In the last weeks, I explored themes of ecumenism. I emphasised the urgency of ecumenism to improve the leverage of Christians in inter-religious dialogue and to promote holistic salvation according to the mind of Christ. Today and in the coming weeks, I will explore themes of inter-religious dialogue. These posts will primarily focus on Christianity and Islam, Nigeria’s two major religions. I adopt an existential and comparative approach to inter-religious dialogue because a fruitful discussion requires a mutual understanding of the basics of the other religion.
Although Christianity and Islam are monotheistic religions, Christianity primarily focuses on an individual’s private life and relationship with the sacred. On the other hand, Islam is more than a religion in the strict sense of the term.
Islam is similar to Judaism, where religion permeates every facet of human life. The Old Testament, the sacred text for Judaism, contains laws and instructions for virtually every aspect of life: type of food to eat, marriage, relationship with foreigners, sexual relations, circumcision, mensuration, polygamy, divorce, trade, politics, health, various forms of crime and their penalties.
The five pillars of Islam are practices considered obligatory for every Muslim. They are the declaration of faith (Shahadah, that is, testifying that there is no god but Allah and that Muhammad is the Messenger of Allah), performing the prayers (Salah), paying the Zakah (obligatory charity), making the pilgrimage to the House (Hajj), and fasting in the month of Ramadan.
Like Judaism, Islam regulates almost aspect of human life – puberty and adulthood, status and role of women and children, status and role of men and husbands, clothing, and parent-child relationship. Consider these two quotations:
«Believers! At three times let those whom your right hands possess and those of your children who have not yet reached puberty ask leave of you before entering your quarters: before the Morning Prayer and when you take off your clothes at noon, and after the Night Prayer. These are the three times of privacy for you. If they come to you at other times then there is no sin for them nor for you, for you have to visit one another frequently. Thus does Allah clearly explain His directives to you. Allah is All- Knowing, All-Wise. And when your children attain puberty let them ask leave to come to you like their elders used to ask leave. Thus does Allah clearly explain to you His Signs. He is All-Knowing, All-Wise» (Qur’an 24:58-59).
«Men are the protectors and maintainers of women because Allah has made one of them excel over the other, and because they spend out of their possessions (to support them). Thus righteous women are obedient and guard the rights of men in their absence under Allah’s protection. As for women of whom you fear rebellion, admonish them, and remain apart from them in beds, and beat them. Then if they obey you, do not seek ways to harm them. Allah is Exalted, Great» (Qur’an 4:34).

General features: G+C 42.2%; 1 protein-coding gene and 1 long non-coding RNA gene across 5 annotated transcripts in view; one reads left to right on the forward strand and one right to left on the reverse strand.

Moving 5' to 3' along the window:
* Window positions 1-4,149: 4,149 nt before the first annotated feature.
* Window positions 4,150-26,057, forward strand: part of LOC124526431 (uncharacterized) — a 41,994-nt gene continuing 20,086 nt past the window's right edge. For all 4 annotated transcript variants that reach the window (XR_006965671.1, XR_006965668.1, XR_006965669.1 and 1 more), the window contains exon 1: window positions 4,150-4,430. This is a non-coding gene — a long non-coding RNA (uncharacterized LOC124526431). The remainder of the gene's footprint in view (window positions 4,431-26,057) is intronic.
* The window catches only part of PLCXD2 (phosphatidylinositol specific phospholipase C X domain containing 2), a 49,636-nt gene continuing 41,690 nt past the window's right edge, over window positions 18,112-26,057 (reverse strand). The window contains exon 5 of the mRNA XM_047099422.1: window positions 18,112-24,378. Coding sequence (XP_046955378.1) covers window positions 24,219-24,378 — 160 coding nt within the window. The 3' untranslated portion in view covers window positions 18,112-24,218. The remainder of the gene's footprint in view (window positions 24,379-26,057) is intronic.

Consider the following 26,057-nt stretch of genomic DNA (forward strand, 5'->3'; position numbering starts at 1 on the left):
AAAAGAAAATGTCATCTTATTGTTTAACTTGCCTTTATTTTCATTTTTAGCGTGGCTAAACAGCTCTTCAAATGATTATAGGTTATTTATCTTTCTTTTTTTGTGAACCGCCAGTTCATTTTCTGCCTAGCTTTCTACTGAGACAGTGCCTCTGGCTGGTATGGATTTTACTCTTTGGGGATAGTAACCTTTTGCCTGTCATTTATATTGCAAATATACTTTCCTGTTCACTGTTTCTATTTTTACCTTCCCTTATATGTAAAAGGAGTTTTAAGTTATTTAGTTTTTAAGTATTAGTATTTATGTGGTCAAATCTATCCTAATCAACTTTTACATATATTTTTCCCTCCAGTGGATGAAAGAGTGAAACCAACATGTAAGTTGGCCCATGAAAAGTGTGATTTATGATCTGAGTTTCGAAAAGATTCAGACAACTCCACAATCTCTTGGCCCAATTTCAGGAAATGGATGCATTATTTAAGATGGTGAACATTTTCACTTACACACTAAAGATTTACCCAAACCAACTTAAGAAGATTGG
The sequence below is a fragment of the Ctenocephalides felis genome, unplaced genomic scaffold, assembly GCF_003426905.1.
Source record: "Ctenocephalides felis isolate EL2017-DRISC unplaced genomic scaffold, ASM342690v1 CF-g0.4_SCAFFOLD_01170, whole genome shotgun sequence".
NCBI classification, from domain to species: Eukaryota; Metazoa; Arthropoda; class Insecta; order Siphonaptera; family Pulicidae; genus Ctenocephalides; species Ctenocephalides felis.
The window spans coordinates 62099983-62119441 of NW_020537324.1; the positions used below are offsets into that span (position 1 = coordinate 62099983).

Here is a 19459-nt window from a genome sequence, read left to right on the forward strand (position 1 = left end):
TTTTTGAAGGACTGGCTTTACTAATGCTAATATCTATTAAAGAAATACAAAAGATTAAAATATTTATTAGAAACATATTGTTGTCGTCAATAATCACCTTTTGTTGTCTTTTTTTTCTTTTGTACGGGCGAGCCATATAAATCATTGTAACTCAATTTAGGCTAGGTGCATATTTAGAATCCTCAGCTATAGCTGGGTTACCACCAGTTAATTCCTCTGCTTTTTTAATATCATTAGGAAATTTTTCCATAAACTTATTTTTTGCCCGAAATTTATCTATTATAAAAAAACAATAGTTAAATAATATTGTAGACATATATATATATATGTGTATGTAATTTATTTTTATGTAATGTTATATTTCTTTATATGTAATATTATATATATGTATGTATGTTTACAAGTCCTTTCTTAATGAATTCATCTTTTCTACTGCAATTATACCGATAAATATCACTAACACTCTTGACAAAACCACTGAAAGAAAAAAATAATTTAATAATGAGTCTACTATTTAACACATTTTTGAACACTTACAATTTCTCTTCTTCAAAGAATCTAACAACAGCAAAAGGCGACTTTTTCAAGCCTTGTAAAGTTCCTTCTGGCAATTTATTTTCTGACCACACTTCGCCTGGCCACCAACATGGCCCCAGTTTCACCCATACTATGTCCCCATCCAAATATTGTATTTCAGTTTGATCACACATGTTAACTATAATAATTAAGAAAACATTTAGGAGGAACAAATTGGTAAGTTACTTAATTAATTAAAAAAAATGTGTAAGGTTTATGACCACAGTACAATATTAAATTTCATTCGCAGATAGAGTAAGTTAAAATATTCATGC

Islam also regulates sexual relations, marriage, polygamy, divorce, various forms of crime and their penalties, politics, economics and trade, banking and finance (Jaiz Bank is an Islamic bank in Nigeria), inheritance and wills, what not to eat and drink, when to eat and fast, times for prayers and where to face while praying, inter-religious and intra-religious relations, and when to make pilgrimages.
Christianity is not exactly this way. The New Testament, the main sacred text for Christians, focuses more on the individual’s life with the sacred. It does not explicitly regulate what to eat and drink, clothing, sexual relations, puberty, times of the day to pray and where to face while praying, inheritance and wills, forms of crime (legal dimension of offence – Christianity only talks of the moral dimension of an offence) and penalties.
Jesus showed the dichotomy between religion and politics when he said: “Give to Caesar what belongs to Caesar, and give to God what belongs to God” (Mark 12:17). He refused to intervene in litigations about inheritance (Luke 12:14). A further example of the separation is Peter’s rejection of eating what he considered unclean. As a Jew bound by Jewish law, Peter believed that some animals could not be eaten. However, God replied: “What God has made clean, you have no right to call profane” (Acts 10:14).
The apostles convoked the Jerusalem Council when Jewish Christians insisted that non-Jewish Christians must be circumcised and keep the Law of Moses. The Jerusalem Council resolved that non-Jewish Christians should “abstain from anything polluted by idols, from fornication, from the meat of strangled animals and from blood” (Acts 15:20).
Since religion permeates every aspect of people’s lives and these need to be promoted and respected, one understands why Muslims tend to crave a Muslim leader, and some wouldn’t mind voting for a corrupt and incompetent Muslim instead of an incorrupt and competent non-Muslim. Understanding the difference between the two religions is essential in inter-religious dialogue.
May God continue to help us🙏🏾